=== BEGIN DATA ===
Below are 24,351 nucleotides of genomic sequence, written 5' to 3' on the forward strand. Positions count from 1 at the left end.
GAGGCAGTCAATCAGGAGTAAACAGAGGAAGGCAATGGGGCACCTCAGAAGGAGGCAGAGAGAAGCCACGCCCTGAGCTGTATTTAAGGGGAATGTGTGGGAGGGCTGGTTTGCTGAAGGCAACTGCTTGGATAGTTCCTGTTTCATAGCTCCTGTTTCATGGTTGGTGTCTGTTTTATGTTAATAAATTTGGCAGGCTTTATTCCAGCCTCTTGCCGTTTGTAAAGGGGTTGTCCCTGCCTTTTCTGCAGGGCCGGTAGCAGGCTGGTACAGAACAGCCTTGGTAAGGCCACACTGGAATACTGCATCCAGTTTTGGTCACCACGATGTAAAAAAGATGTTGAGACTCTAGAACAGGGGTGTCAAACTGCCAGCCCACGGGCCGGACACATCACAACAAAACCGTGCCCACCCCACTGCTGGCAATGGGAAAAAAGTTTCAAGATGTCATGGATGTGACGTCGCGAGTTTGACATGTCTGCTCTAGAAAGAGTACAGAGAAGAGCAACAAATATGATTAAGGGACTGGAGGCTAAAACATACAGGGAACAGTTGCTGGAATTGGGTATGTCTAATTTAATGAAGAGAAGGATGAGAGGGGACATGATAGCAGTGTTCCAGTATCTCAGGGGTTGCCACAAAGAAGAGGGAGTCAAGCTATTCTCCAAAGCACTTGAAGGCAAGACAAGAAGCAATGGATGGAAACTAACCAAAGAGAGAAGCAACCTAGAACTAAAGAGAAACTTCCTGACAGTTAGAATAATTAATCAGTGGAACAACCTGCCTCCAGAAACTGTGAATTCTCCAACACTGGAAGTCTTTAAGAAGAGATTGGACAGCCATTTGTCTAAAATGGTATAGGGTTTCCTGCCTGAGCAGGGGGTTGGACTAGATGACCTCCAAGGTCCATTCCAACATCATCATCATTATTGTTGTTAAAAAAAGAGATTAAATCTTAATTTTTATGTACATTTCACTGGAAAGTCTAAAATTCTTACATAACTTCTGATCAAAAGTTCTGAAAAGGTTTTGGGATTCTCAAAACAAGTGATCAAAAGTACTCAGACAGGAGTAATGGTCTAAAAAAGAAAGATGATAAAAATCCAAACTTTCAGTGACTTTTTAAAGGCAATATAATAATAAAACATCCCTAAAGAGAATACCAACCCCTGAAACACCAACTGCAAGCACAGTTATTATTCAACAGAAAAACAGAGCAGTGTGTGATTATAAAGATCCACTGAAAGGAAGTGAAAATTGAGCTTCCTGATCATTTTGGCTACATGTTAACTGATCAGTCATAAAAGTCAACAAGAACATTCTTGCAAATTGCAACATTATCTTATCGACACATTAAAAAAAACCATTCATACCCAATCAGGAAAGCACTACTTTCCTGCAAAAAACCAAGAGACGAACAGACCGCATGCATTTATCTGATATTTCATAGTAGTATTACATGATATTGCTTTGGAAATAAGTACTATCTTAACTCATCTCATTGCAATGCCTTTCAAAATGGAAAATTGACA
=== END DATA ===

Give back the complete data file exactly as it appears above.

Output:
Below are 24,351 nucleotides of genomic sequence, written 5' to 3' on the forward strand. Positions count from 1 at the left end.
GAGGCAGTCAATCAGGAGTAAACAGAGGAAGGCAATGGGGCACCTCAGAAGGAGGCAGAGAGAAGCCACGCCCTGAGCTGTATTTAAGGGGAATGTGTGGGAGGGCTGGTTTGCTGAAGGCAACTGCTTGGATAGTTCCTGTTTCATAGCTCCTGTTTCATGGTTGGTGTCTGTTTTATGTTAATAAATTTGGCAGGCTTTATTCCAGCCTCTTGCCGTTTGTAAAGGGGTTGTCCCTGCCTTTTCTGCAGGGCCGGTAGCAGGCTGGTACAGAACAGCCTTGGTAAGGCCACACTGGAATACTGCATCCAGTTTTGGTCACCACGATGTAAAAAAGATGTTGAGACTCTAGAACAGGGGTGTCAAACTGCCAGCCCACGGGCCGGACACATCACAACAAAACCGTGCCCACCCCACTGCTGGCAATGGGAAAAAAGTTTCAAGATGTCATGGATGTGACGTCGCGAGTTTGACATGTCTGCTCTAGAAAGAGTACAGAGAAGAGCAACAAATATGATTAAGGGACTGGAGGCTAAAACATACAGGGAACAGTTGCTGGAATTGGGTATGTCTAATTTAATGAAGAGAAGGATGAGAGGGGACATGATAGCAGTGTTCCAGTATCTCAGGGGTTGCCACAAAGAAGAGGGAGTCAAGCTATTCTCCAAAGCACTTGAAGGCAAGACAAGAAGCAATGGATGGAAACTAACCAAAGAGAGAAGCAACCTAGAACTAAAGAGAAACTTCCTGACAGTTAGAATAATTAATCAGTGGAACAACCTGCCTCCAGAAACTGTGAATTCTCCAACACTGGAAGTCTTTAAGAAGAGATTGGACAGCCATTTGTCTAAAATGGTATAGGGTTTCCTGCCTGAGCAGGGGGTTGGACTAGATGACCTCCAAGGTCCATTCCAACATCATCATCATTATTGTTGTTAAAAAAAGAGATTAAATCTTAATTTTTATGTACATTTCACTGGAAAGTCTAAAATTCTTACATAACTTCTGATCAAAAGTTCTGAAAAGGTTTTGGGATTCTCAAAACAAGTGATCAAAAGTACTCAGACAGGAGTAATGGTCTAAAAAAGAAAGATGATAAAAATCCAAACTTTCAGTGACTTTTTAAAGGCAATATAATAATAAAACATCCCTAAAGAGAATACCAACCCCTGAAACACCAACTGCAAGCACAGTTATTATTCAACAGAAAAACAGAGCAGTGTGTGATTATAAAGATCCACTGAAAGGAAGTGAAAATTGAGCTTCCTGATCATTTTGGCTACATGTTAACTGATCAGTCATAAAAGTCAACAAGAACATTCTTGCAAATTGCAACATTATCTTATCGACACATTAAAAAAAACCATTCATACCCAATCAGGAAAGCACTACTTTCCTGCAAAAAACCAAGAGACGAACAGACCGCATGCATTTATCTGATATTTCATAGTAGTATTACATGATATTGCTTTGGAAATAAGTACTATCTTAACTCATCTCATTGCAATGCCTTTCAAAATGGAAAATTGACA